The killer clown got the last laugh this weekend. As many box office prognosticators predicted, the new big screen adaptation of Stephen King's IT floated to the top of the box office charts with ease, making $123 million against a budget of $35 million, which practically guarantees a Chapter 2 in the future. (The tougher question is this: Will New Line Cinema, the studio behind the movie, resist the urge to split the next sequel in two and turn this into a trilogy?)
What was most impressive of about the opening weekend wasn't the amount of money necessarily, but the amount of box office records the film broke.
This was a Michael Phelps-style performance: In addition to having the best September opening of all time and the best opening for a Stephen King adaptation, the scary movie also had the best opening for an R-rated horror movie ever. It had the second highest opening for an R-rated film regardless of genre, trailing only behind last year's superhero hit Deadpool. As an article on Forbes notes, it also has the lowest budget for any movie to ever cross the $100 million threshold in a single weekend. The film's investors will be able to buy a lot of clown cars with all that cash.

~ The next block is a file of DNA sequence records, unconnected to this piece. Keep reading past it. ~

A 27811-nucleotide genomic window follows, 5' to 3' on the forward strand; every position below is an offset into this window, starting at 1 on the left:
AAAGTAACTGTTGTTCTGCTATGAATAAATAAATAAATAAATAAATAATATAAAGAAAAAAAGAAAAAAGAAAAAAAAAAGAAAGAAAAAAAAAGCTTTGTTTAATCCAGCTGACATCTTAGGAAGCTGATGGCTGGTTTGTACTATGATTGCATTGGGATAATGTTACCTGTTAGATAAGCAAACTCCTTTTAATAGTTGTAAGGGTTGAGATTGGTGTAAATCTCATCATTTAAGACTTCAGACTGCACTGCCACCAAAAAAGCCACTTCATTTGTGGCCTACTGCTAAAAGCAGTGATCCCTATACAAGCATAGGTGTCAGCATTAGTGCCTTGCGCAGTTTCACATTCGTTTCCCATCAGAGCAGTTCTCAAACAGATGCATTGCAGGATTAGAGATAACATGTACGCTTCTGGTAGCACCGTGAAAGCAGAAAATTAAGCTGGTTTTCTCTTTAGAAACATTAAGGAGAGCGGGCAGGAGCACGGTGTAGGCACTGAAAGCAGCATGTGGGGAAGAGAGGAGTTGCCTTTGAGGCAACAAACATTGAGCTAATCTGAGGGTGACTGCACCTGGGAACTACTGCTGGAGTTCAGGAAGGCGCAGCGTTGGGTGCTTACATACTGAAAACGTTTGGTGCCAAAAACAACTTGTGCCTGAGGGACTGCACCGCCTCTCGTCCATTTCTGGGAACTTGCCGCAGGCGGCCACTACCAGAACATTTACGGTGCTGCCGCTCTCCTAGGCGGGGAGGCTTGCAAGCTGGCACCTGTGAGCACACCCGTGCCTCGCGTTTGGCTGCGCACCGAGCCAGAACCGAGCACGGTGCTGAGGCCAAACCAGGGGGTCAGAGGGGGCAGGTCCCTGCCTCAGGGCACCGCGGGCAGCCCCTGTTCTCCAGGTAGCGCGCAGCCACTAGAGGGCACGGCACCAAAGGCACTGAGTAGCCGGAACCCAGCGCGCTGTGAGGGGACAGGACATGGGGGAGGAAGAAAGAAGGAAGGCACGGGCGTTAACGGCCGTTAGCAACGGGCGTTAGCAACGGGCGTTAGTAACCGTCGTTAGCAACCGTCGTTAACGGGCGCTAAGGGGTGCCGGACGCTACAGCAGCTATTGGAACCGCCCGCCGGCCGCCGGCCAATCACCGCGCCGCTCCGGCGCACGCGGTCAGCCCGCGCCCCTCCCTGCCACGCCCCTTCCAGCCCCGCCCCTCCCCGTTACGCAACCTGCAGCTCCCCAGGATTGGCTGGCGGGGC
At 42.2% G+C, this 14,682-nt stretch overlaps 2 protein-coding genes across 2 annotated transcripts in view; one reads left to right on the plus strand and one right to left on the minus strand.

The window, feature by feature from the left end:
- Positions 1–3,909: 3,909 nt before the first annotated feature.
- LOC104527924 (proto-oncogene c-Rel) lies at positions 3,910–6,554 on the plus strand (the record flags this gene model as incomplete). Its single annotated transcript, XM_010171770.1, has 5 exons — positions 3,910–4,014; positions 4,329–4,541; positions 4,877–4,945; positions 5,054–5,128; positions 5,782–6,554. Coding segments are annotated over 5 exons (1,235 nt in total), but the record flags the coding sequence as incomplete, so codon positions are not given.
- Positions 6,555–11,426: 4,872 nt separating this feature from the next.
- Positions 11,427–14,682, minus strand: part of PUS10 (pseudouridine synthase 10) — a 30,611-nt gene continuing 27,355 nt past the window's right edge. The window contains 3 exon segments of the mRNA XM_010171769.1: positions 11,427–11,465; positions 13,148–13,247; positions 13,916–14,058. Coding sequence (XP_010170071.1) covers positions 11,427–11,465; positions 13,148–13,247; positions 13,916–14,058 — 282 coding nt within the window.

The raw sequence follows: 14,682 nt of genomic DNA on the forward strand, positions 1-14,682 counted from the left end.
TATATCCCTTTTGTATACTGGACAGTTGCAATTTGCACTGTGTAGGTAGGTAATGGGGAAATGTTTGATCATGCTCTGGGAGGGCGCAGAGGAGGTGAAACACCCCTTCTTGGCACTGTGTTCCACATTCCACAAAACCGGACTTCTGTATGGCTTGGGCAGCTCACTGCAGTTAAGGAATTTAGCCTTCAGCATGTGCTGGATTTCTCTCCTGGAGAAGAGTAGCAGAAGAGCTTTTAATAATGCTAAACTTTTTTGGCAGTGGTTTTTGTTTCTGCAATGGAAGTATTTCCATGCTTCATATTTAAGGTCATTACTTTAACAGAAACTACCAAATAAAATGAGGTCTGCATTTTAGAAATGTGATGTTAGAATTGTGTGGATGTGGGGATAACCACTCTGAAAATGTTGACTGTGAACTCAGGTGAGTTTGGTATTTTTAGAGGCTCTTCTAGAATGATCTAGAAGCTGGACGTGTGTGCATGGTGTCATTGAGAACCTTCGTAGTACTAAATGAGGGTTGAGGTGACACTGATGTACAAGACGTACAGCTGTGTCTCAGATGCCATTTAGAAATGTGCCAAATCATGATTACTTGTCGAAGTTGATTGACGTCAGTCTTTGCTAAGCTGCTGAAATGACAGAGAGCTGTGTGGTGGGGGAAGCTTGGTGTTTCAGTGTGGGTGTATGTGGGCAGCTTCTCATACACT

As with any movie that overperforms against industry expectations or flops in an embarrassing manner, there will be a series of leading questions that attempt to "explain" the IT phenomenon. Is the creepy clown trend here to stay? Did Stranger Things help prime the pump for this? Do Stephen King books guarantee big money? (The answer to that last one is no.) After a summer of disappointing box office returns, filled with lackluster entries in long-running series and tedious attempts to breathe life into dead-on-arrival intellectual property, it's unsurprising that Hollywood will use this as an opportunity to do some positive self-reflection for a change. The runaway success of IT could make you think, "Hey, the system works!"
There are clearly many factors at play, but one element can't be overstated: This was a skillfully marketed movie that delivered exactly what it promised.